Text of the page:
The Many Iranian Obstacles in the Way of a Strong Nuclear Deal
The military option isn't much of an option. But diplomacy could inadvertently pave the way to a nuclear Iran. By Jeffrey Goldberg
The other day I fell into conversation with a very smart congressman named Ted Deutch, a Democrat from Florida, about his minimum requirements for an Iran nuclear deal. Deutch, who sits on the House Foreign Affairs Committee, is—like a large number of Democrats—fairly-to-very dubious about the possibility of a true breakthrough with Iran, and fairly-to-very worried about the consequences of a bad deal. (It seems likely, at this moment at least, that the Iran talks will be extended for several more months.)
Democrats such as Deutch will need to be convinced by the Obama administration that it hasn’t been outplayed by Iran. If an accord is eventually reached, and if Obama cannot convince the Democrats that he has delivered to them the toughest possible deal, then Congress will do everything in its power to undo the agreement. The Republicans, of course, are itching to subvert an Obama-negotiated deal, and Democratic support will be important to them as they make their case.
As I’ve written previously, I support a diplomatic solution to the challenge posed by the Iranian nuclear program because such a solution could theoretically achieve, without bloodshed, what a military strike might not achieve with bloodshed. But as I outline in this column, I don’t believe that either the diplomatic solution, or a solution that requires crushing sanctions and the credible threat of force, are overly likely to neutralize this threat. (And yes, it is a threat. An Iran with nuclear weapons would pose an acute challenge to pro-American moderates across the Middle East, and to the cause of nuclear non-proliferation, in particular in the world's most volatile region. And it would pose a genocidal threat to Israel; please see, in case you haven’t read it yet, John Kerry’s condemnation of Iranian Supreme Leader Ayatollah Khamenei’s recently tweeted nine-point plan for Israel’s destruction.)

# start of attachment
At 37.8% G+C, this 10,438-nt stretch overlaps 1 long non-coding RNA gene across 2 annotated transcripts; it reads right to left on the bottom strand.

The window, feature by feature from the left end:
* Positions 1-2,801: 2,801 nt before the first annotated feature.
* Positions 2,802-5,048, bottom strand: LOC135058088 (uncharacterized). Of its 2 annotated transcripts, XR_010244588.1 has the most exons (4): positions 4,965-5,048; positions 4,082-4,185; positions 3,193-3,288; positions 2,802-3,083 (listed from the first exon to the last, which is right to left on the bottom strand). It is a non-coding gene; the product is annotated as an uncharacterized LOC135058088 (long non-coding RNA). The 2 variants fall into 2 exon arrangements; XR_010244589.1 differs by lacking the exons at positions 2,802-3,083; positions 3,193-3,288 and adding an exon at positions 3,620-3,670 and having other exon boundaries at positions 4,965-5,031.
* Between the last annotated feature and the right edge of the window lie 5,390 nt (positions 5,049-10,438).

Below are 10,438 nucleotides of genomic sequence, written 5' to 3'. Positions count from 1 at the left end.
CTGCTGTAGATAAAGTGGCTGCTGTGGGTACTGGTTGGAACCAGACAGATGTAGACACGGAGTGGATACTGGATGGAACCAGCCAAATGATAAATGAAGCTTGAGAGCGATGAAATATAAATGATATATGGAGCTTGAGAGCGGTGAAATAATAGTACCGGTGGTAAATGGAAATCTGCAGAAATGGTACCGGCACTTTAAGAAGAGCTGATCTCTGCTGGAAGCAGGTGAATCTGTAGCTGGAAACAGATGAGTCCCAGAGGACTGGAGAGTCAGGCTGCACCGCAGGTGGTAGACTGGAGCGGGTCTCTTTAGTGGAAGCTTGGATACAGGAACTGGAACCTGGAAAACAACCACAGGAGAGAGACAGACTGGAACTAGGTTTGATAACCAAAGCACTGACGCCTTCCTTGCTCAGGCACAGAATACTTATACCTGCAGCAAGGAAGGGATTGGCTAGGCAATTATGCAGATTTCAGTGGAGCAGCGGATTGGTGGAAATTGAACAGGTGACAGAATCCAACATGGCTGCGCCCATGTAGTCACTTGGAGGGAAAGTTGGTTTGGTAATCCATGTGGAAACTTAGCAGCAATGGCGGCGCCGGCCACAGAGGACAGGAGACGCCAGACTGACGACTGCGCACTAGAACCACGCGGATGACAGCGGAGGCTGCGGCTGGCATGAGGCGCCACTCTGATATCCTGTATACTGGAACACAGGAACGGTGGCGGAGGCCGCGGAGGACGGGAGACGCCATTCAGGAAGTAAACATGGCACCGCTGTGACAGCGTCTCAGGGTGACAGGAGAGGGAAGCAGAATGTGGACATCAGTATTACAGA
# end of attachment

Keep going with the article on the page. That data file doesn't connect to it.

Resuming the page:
(One more parenthetical: Of course the Iranian regime wants a nuclear capability. Iran is surrounded by enemies—imagined, in some cases, but real, in others—and it is completely rational for Iran’s leaders to want to deter these enemies with nuclear weapons. Its leaders see what happened to Saddam Hussein and Muammar Qaddafi, who didn’t have nuclear weapons. And these leaders also have pretensions of empire, by the way.)
The goal of a deal is to make it as hard as possible for Iran to reach the nuclear threshold. Deutch’s analysis focuses on three potential weaknesses. The first is the notion that any agreement to curtail Iranian uranium-enrichment activities would one day expire. “I worry about a time-limited deal, one which remains in place for a 10- or 15-year term,” he said. “What happens after that period? Does Iran then have a free path to a bomb?”
The answer is, yes, Iran would have a free path to the bomb. Ten or 15 or even 20 years might seem like a long time in the U.S., but the people of the Middle East are patient. Any agreement that contains an expiration date is an inadequate agreement, because it will, in essence, grant Iran time-delayed permission to build nuclear weapons. This could be mitigated, of course, by a multi-decade commitment to whatever framework agreement is negotiated. (ADDENDUM: Matt Duss points out that the statement "the people of the Middle East are patient" is overly broad and subject to easy misinterpretation. He's right. What I mean here is that many Middle Eastern leaders, and often the people they lead, have shown impressive strategic patience in various conflicts. The Israeli-Palestinian fight is a case in point. Many Palestinian leaders are committed to a multi-generational effort to bring about the end of Israel, and many Jewish settlers, and their leaders, believe that they can somehow outlast Palestinian nationalism. Certainly, the current Israeli prime minister is committed to thwarting and outlasting the U.S. president. In the Iranian context, it seems obvious that the country's unelected leader has been committed to maintaining a nuclear program even after a decade of sanctions, and I have no reason to believe that he's incapable of staying on his current course -- see this Ray Takeyh op-ed on the subject.)